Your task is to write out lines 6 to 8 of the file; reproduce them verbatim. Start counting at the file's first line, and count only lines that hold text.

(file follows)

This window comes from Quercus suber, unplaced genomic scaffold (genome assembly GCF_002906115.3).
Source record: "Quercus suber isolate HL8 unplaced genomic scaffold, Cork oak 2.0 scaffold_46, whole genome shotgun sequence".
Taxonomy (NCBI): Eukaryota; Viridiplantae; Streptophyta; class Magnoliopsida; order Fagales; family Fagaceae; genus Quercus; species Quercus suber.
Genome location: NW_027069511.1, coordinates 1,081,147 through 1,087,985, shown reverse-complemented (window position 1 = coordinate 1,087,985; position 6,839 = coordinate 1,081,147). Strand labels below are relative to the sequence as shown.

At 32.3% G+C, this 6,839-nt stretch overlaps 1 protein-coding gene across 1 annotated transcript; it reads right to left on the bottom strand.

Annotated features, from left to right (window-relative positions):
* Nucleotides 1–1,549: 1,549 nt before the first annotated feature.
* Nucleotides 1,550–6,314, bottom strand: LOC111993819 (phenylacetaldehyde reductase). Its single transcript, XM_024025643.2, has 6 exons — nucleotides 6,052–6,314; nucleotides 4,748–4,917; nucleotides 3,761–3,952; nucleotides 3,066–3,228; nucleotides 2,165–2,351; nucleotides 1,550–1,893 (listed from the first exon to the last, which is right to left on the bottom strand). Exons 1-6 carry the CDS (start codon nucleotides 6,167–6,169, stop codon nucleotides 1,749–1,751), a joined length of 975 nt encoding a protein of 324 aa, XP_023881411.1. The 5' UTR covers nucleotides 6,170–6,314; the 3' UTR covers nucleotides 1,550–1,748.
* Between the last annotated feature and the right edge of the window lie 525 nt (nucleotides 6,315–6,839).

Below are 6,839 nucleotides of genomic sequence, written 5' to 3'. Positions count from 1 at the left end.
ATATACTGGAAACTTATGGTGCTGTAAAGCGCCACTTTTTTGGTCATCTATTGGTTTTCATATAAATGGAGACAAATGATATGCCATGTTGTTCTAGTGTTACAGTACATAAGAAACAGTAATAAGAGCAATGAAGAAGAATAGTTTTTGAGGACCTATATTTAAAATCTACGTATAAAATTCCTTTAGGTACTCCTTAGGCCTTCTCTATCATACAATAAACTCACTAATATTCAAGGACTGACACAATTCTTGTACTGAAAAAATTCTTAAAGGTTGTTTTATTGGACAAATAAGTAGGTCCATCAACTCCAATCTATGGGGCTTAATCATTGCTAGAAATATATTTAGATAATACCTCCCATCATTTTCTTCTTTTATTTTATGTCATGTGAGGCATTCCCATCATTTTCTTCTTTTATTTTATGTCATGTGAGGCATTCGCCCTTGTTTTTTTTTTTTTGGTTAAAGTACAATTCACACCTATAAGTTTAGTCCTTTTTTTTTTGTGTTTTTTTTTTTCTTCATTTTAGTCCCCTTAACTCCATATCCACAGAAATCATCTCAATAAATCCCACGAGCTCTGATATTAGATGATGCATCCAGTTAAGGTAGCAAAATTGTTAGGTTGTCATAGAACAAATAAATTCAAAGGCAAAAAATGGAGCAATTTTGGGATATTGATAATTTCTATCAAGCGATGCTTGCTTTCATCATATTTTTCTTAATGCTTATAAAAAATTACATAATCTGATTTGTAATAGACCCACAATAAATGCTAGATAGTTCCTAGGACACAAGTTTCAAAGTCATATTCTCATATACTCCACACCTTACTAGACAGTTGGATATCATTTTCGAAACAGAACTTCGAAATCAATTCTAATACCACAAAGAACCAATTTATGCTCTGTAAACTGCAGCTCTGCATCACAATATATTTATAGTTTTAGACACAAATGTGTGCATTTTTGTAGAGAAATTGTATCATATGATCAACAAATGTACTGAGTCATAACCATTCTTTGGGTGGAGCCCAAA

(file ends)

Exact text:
Annotated features, from left to right (window-relative positions):
* Nucleotides 1–1,549: 1,549 nt before the first annotated feature.
* Nucleotides 1,550–6,314, bottom strand: LOC111993819 (phenylacetaldehyde reductase). Its single transcript, XM_024025643.2, has 6 exons — nucleotides 6,052–6,314; nucleotides 4,748–4,917; nucleotides 3,761–3,952; nucleotides 3,066–3,228; nucleotides 2,165–2,351; nucleotides 1,550–1,893 (listed from the first exon to the last, which is right to left on the bottom strand). Exons 1-6 carry the CDS (start codon nucleotides 6,167–6,169, stop codon nucleotides 1,749–1,751), a joined length of 975 nt encoding a protein of 324 aa, XP_023881411.1. The 5' UTR covers nucleotides 6,170–6,314; the 3' UTR covers nucleotides 1,550–1,748.